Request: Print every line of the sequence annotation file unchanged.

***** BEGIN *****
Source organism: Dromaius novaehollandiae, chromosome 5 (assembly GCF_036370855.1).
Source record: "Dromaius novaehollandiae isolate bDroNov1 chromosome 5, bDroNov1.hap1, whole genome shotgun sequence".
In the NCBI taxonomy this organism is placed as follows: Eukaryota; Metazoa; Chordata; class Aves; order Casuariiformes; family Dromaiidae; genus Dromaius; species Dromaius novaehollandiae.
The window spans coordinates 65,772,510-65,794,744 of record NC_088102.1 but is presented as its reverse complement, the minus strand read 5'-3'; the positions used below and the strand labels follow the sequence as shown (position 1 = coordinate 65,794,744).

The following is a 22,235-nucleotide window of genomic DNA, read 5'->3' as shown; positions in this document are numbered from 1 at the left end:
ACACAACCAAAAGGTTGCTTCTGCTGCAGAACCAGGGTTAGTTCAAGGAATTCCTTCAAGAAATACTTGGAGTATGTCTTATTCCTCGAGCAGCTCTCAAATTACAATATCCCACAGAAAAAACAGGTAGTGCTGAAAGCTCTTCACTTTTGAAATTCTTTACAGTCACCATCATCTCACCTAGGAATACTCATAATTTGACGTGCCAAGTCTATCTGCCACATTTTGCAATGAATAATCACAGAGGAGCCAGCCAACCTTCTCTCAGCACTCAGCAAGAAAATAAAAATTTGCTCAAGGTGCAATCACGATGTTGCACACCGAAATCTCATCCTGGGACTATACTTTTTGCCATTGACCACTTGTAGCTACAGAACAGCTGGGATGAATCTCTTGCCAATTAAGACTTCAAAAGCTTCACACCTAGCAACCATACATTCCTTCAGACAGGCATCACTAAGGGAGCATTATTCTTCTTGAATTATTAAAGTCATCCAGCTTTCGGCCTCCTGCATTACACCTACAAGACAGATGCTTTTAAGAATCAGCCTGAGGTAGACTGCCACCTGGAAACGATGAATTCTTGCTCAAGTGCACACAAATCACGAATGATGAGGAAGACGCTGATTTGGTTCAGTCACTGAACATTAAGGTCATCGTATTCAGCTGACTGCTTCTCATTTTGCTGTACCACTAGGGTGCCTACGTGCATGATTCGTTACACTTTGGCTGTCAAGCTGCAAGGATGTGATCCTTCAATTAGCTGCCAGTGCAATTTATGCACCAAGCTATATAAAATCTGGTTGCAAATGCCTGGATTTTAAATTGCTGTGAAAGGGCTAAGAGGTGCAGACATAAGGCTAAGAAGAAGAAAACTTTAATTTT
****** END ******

Source organism: Dromaius novaehollandiae, chromosome 5 (assembly GCF_036370855.1).
Source record: "Dromaius novaehollandiae isolate bDroNov1 chromosome 5, bDroNov1.hap1, whole genome shotgun sequence".
In the NCBI taxonomy this organism is placed as follows: Eukaryota; Metazoa; Chordata; class Aves; order Casuariiformes; family Dromaiidae; genus Dromaius; species Dromaius novaehollandiae.
The window spans coordinates 65,772,510-65,794,744 of record NC_088102.1 but is presented as its reverse complement, the minus strand read 5'-3'; the positions used below and the strand labels follow the sequence as shown (position 1 = coordinate 65,794,744).

The following is a 22,235-nucleotide window of genomic DNA, read 5'->3' as shown; positions in this document are numbered from 1 at the left end:
ACACAACCAAAAGGTTGCTTCTGCTGCAGAACCAGGGTTAGTTCAAGGAATTCCTTCAAGAAATACTTGGAGTATGTCTTATTCCTCGAGCAGCTCTCAAATTACAATATCCCACAGAAAAAACAGGTAGTGCTGAAAGCTCTTCACTTTTGAAATTCTTTACAGTCACCATCATCTCACCTAGGAATACTCATAATTTGACGTGCCAAGTCTATCTGCCACATTTTGCAATGAATAATCACAGAGGAGCCAGCCAACCTTCTCTCAGCACTCAGCAAGAAAATAAAAATTTGCTCAAGGTGCAATCACGATGTTGCACACCGAAATCTCATCCTGGGACTATACTTTTTGCCATTGACCACTTGTAGCTACAGAACAGCTGGGATGAATCTCTTGCCAATTAAGACTTCAAAAGCTTCACACCTAGCAACCATACATTCCTTCAGACAGGCATCACTAAGGGAGCATTATTCTTCTTGAATTATTAAAGTCATCCAGCTTTCGGCCTCCTGCATTACACCTACAAGACAGATGCTTTTAAGAATCAGCCTGAGGTAGACTGCCACCTGGAAACGATGAATTCTTGCTCAAGTGCACACAAATCACGAATGATGAGGAAGACGCTGATTTGGTTCAGTCACTGAACATTAAGGTCATCGTATTCAGCTGACTGCTTCTCATTTTGCTGTACCACTAGGGTGCCTACGTGCATGATTCGTTACACTTTGGCTGTCAAGCTGCAAGGATGTGATCCTTCAATTAGCTGCCAGTGCAATTTATGCACCAAGCTATATAAAATCTGGTTGCAAATGCCTGGATTTTAAATTGCTGTGAAAGGGCTAAGAGGTGCAGACATAAGGCTAAGAAGAAGAAAACTTTAATTTT